Guardians of the Galaxy is what happens when you hire a graduate of the merry Troma schlock factory, hand him $170-million, and set him loose on a lower level of the Marvel Comics empire—a place where X-Men and Avengers would never think to tread. The result is a fresh kind of blockbuster, a picture with wit and charm and a wonderful wisecracking sense of humor. All the familiar comic-book elements are in place: the fantastical planets (Morag and Xandar and Dark Aster—home of the fearsome Kree!) and exotic MacGuffins (there's a mysterious Orb, and an Infinity Stone of a sort that will be familiar to Marvel adepts). But while director James Gunn—the Troma guy—clearly loves this stuff, he doesn't take it too seriously. He knows that only fan folk will likely be able to keep track of it all, so he just ladles it on and plows right through it. What a relief.
The movie begins a little mawkishly, with a boy named Peter Quill (Wyatt Oleff) receiving a farewell gift from his dying mother (Laura Haddock). Later on, he'll unwrap it and find a Walkman and a mixtape filled with vintage hits (oldies by Blue Swede, David Bowie and the Runaways ornament the film's soundtrack). Just now, though, a huge spaceship descends out of the night sky and beams Peter up into a strange new future.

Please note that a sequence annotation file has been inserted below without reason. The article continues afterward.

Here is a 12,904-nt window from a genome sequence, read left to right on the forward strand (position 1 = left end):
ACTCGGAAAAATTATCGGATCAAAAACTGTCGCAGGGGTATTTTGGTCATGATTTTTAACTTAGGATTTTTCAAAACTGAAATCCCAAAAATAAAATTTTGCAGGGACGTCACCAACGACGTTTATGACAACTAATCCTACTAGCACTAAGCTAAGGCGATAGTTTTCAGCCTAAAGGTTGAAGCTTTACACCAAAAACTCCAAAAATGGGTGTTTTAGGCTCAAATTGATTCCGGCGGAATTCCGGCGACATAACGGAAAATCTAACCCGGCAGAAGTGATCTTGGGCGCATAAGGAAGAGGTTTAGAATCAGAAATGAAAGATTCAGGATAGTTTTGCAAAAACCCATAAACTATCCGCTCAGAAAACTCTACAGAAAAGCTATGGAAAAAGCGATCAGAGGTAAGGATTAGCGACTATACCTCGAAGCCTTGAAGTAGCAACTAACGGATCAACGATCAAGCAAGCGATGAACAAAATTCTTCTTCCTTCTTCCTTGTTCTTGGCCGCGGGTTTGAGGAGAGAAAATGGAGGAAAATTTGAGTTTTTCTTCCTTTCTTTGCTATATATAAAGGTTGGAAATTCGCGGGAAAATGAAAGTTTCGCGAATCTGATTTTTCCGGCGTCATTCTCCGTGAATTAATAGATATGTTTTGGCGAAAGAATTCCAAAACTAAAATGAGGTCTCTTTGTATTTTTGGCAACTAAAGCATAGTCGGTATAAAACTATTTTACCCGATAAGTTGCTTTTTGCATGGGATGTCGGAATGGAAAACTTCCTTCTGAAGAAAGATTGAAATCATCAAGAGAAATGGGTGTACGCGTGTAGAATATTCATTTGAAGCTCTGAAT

Twenty-six years later, the now-grown Peter (Chris Pratt, ofParks and Recreation) is a cocky space scavenger adventuring around the galaxy. He's on the trail of the aforementioned Orb. He doesn't know what it is, but figures he can unload it for a lot of money. Predictably, he's not the only one interested in this artifact. A malevolent Kree leader named Ronan (Lee Pace) has dispatched a troop of minions to retrieve the Orb for the dark overlord Thanos (a digitized Josh Brolin), who has promised to use it to destroy Ronan's nemesis, the Xandar Nova Corps. There's also an assassin named Gamora (Zoe Saldana, green of skin this time, after going blue for Avatar), an angry bandit chieftain named Yondu (Michael Rooker), and an unlikely pair of bounty hunters: a cyber-raccoon called Rocket (perfectly voiced by Bradley Cooper) and a walking, talking tree called Groot (his one recurring utterance—"I am Groot"—voiced by Vin Diesel). Also weighing in eventually are Gamora's metal-headed sister (Dr. Who alumna Karen Gillan), a purring eminence called The Collector (Benicio Del Toro with a shock of Jim Jarmusch-y white hair), and a hulking warrior named Drax (pro-wrestling champ Dave Bautista), who has a longstanding grudge of his own against Ronan.
Peter, Gamora, Rocket, Groot and Drax have nothing in common, of course, so they're soon united as Guardians of the Galaxy, dedicated to foiling Thanos' evil plan to…I don't know, conquer the universe or something.